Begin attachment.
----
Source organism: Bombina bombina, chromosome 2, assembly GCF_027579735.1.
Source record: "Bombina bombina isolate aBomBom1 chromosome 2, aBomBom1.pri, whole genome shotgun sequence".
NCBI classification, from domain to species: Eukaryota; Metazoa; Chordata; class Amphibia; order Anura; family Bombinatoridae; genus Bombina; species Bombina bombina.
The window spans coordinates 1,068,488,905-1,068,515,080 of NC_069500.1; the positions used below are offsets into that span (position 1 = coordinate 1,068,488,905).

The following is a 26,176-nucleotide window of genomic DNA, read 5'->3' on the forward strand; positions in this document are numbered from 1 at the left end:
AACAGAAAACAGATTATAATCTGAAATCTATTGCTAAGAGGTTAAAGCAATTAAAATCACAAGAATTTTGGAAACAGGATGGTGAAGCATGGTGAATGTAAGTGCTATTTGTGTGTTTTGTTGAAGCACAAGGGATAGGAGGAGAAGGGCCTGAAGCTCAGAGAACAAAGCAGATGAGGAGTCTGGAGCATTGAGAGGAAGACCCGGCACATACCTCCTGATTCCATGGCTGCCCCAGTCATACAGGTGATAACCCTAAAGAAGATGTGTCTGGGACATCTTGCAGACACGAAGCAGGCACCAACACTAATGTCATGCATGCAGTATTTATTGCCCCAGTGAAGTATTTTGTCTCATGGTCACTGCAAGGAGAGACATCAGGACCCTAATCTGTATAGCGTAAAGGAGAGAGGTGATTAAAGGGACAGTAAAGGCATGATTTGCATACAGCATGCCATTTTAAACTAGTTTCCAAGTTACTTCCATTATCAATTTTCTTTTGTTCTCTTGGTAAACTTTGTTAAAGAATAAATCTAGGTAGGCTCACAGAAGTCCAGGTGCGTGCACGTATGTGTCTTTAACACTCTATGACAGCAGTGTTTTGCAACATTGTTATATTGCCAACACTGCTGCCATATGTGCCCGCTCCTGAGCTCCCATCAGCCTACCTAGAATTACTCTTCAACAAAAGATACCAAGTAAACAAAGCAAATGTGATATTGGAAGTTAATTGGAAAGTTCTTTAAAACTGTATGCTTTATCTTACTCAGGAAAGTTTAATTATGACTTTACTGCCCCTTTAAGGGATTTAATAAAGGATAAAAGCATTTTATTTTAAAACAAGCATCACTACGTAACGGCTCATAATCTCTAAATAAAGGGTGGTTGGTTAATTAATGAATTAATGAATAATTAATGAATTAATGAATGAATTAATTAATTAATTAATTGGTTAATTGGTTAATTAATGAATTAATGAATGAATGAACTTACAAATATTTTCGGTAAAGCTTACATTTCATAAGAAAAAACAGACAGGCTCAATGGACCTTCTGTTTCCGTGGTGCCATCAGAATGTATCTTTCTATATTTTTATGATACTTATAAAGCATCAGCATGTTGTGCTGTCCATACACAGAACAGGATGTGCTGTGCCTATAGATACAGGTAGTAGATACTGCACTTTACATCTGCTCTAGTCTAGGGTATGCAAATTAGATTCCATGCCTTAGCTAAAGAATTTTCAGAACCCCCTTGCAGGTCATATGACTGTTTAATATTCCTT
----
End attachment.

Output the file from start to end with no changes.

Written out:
Source organism: Bombina bombina, chromosome 2, assembly GCF_027579735.1.
Source record: "Bombina bombina isolate aBomBom1 chromosome 2, aBomBom1.pri, whole genome shotgun sequence".
NCBI classification, from domain to species: Eukaryota; Metazoa; Chordata; class Amphibia; order Anura; family Bombinatoridae; genus Bombina; species Bombina bombina.
The window spans coordinates 1,068,488,905-1,068,515,080 of NC_069500.1; the positions used below are offsets into that span (position 1 = coordinate 1,068,488,905).

The following is a 26,176-nucleotide window of genomic DNA, read 5'->3' on the forward strand; positions in this document are numbered from 1 at the left end:
AACAGAAAACAGATTATAATCTGAAATCTATTGCTAAGAGGTTAAAGCAATTAAAATCACAAGAATTTTGGAAACAGGATGGTGAAGCATGGTGAATGTAAGTGCTATTTGTGTGTTTTGTTGAAGCACAAGGGATAGGAGGAGAAGGGCCTGAAGCTCAGAGAACAAAGCAGATGAGGAGTCTGGAGCATTGAGAGGAAGACCCGGCACATACCTCCTGATTCCATGGCTGCCCCAGTCATACAGGTGATAACCCTAAAGAAGATGTGTCTGGGACATCTTGCAGACACGAAGCAGGCACCAACACTAATGTCATGCATGCAGTATTTATTGCCCCAGTGAAGTATTTTGTCTCATGGTCACTGCAAGGAGAGACATCAGGACCCTAATCTGTATAGCGTAAAGGAGAGAGGTGATTAAAGGGACAGTAAAGGCATGATTTGCATACAGCATGCCATTTTAAACTAGTTTCCAAGTTACTTCCATTATCAATTTTCTTTTGTTCTCTTGGTAAACTTTGTTAAAGAATAAATCTAGGTAGGCTCACAGAAGTCCAGGTGCGTGCACGTATGTGTCTTTAACACTCTATGACAGCAGTGTTTTGCAACATTGTTATATTGCCAACACTGCTGCCATATGTGCCCGCTCCTGAGCTCCCATCAGCCTACCTAGAATTACTCTTCAACAAAAGATACCAAGTAAACAAAGCAAATGTGATATTGGAAGTTAATTGGAAAGTTCTTTAAAACTGTATGCTTTATCTTACTCAGGAAAGTTTAATTATGACTTTACTGCCCCTTTAAGGGATTTAATAAAGGATAAAAGCATTTTATTTTAAAACAAGCATCACTACGTAACGGCTCATAATCTCTAAATAAAGGGTGGTTGGTTAATTAATGAATTAATGAATAATTAATGAATTAATGAATGAATTAATTAATTAATTAATTGGTTAATTGGTTAATTAATGAATTAATGAATGAATGAACTTACAAATATTTTCGGTAAAGCTTACATTTCATAAGAAAAAACAGACAGGCTCAATGGACCTTCTGTTTCCGTGGTGCCATCAGAATGTATCTTTCTATATTTTTATGATACTTATAAAGCATCAGCATGTTGTGCTGTCCATACACAGAACAGGATGTGCTGTGCCTATAGATACAGGTAGTAGATACTGCACTTTACATCTGCTCTAGTCTAGGGTATGCAAATTAGATTCCATGCCTTAGCTAAAGAATTTTCAGAACCCCCTTGCAGGTCATATGACTGTTTAATATTCCTT